The Man Who Fell to Earth (1976) opens as its title suggests, with an interplanetary vehicle piercing the earth's atmosphere, a splashdown in a New Mexico lake, and one lone visitor walking up an isolated road to the nearest small town. He is Thomas Jerome Newton (Bowie), a pale, thin man with orange hair and an English accent, bearing a British passport. After putting together enough cash to travel to New York (by hocking several gold wedding bands), Newton hires industrial attorney Oliver Farnsworth (Buck Henry). The somewhat-serious Farnsworth at first finds his frail guest eccentric at best, but before long he discovers that Newton has the scientific schemas for nine basic patents, potentially worth as much as $300 million. The secretive Newton then authorizes Farnsworth as his sole representative to create World Enterprises, a global corporation with holdings in everything from camera film to auto fuel. However, Newton's central project is known only to his secluded New Mexico employees — a spacecraft that can begin secretly ferrying his own people to Earth. One of these employees, Dr. Bryce (Rip Torn), can't help but be suspicious — a former academic, he was drawn to World Enterprises simply because he found the company's radical innovations hard to believe. Having met Newton, he's even more convinced the man is unreal, or at least not human. And he's determined to prove it.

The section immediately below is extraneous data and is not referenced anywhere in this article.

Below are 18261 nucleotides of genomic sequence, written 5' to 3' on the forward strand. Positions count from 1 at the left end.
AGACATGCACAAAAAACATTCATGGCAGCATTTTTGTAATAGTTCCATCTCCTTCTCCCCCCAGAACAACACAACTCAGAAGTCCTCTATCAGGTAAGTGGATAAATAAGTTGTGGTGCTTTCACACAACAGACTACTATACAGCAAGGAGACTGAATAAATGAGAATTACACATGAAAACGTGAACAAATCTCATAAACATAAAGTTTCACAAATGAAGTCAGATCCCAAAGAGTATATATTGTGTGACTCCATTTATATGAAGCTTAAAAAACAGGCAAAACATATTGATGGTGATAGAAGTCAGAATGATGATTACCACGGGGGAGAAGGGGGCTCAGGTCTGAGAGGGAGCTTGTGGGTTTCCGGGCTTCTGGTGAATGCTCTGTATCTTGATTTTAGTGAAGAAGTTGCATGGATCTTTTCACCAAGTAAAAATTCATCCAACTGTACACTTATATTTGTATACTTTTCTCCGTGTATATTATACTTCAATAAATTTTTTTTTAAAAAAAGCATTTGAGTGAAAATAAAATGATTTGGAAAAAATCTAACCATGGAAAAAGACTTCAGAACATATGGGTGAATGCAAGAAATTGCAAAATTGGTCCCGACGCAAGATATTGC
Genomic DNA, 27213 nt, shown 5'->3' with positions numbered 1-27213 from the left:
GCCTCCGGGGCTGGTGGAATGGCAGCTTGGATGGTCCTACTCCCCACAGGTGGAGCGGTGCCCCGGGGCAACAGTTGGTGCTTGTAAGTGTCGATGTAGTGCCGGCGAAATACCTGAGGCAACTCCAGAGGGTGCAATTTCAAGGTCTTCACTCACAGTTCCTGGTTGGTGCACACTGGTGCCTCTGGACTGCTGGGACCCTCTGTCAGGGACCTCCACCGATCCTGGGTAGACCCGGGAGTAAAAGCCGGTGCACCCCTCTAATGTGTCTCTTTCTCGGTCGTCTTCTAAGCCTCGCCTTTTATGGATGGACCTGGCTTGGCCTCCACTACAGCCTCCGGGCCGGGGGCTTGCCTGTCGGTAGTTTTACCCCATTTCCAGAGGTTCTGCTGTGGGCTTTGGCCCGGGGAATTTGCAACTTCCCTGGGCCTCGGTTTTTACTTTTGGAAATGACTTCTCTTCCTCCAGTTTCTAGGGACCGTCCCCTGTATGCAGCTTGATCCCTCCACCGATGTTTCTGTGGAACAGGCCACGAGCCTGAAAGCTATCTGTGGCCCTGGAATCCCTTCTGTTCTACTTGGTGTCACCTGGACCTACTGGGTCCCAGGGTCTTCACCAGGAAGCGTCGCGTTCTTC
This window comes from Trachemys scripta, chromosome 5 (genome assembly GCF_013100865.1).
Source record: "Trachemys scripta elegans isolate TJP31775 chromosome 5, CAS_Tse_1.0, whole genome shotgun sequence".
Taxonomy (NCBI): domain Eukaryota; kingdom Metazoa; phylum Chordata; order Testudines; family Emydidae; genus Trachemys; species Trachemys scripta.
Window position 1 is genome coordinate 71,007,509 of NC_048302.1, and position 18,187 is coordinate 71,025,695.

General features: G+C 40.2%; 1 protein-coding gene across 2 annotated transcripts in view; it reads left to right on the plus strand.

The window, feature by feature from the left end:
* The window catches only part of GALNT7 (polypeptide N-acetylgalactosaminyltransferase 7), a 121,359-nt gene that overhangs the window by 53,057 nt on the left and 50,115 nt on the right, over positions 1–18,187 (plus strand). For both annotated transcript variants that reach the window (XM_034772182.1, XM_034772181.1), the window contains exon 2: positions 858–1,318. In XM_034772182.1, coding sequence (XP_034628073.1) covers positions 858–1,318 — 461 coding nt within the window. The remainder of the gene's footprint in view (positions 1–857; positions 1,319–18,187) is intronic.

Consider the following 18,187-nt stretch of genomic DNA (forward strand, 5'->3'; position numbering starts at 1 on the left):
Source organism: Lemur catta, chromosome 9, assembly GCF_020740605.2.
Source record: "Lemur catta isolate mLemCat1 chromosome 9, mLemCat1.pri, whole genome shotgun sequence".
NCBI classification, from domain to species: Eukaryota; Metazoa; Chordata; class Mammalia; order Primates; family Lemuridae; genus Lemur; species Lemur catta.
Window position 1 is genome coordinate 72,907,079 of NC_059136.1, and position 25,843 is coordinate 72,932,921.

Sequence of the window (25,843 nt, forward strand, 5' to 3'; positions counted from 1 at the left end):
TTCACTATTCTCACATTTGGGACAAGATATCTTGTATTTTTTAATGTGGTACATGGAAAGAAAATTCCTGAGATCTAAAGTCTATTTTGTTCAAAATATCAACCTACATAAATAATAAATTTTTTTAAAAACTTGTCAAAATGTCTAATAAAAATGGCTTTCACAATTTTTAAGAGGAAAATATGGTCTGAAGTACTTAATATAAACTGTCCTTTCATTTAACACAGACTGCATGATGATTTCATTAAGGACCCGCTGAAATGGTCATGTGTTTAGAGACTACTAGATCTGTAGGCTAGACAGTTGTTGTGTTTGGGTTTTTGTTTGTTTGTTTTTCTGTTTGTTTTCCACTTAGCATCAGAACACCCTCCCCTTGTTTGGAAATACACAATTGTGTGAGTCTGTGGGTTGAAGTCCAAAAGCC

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Novelist Walter Tevis loved gifted losers — his first novel, The Hustler, was adapted for the hit 1960 film starring Paul Newman, and while his follow-up The Man Who Fell to Earth seemed light-years away from the pool halls of Tevis's youth, their thematic parallels are notable. Like 'Fast' Eddie Felson, Thomas Jerome Newton is a man who must conceal the depth of his knowledge in order to achieve his goals. Both men also find solace in drink, and they have torrid relationships with women they keep at arm's length (in this case Candy Clark as Newton's wife on Earth, Mary-Lou). An English professor, Tevis filled his novel with literary references ranging from the myth of Icarus to the Rumplestiltskin fable. Screenwriter Paul Mayersberg further infused the script with more contemporary references, including The Great Gatsby, the life of Howard Hughes, and even Pete Townshend's Tommy. Throughout, Bowie appears feasibly extraterrestrial — his lank frame and androgynous features are supplemented by being "a bit out of it" (by his own admission) during the production because of his own fractured personal life (reportedly complicated by alcohol and cocaine, reflected in his songs at the time). Supporting players Henry, Torn, and Clark work well together, particularly as they age over several years into mere echoes of their former selves. If The Man Who Fell to Earth contains any flaws, there are perhaps two — moments of sex and nudity that may have marked "serious" films of the New Hollywood but seem disruptive by contemporary standards, and several small mini-montages in the story that look somewhat dated and too formalistic. Nonetheless, Roeg's previous career as a cinematographer is apparent, and if his artistic conceits can be regarded as a director emphasizing image and tone over lock-step narrative progression, they are supported by beautiful shots of New Mexico's varied landscape under broad blue skies. Bowie's fans would soon become familiar with the picture, even if they had not seen it — withdrawing into his own relative seclusion in Berlin after filming completed, his next two albums (Station to Station and Low) featured publicity stills from the movie on their covers.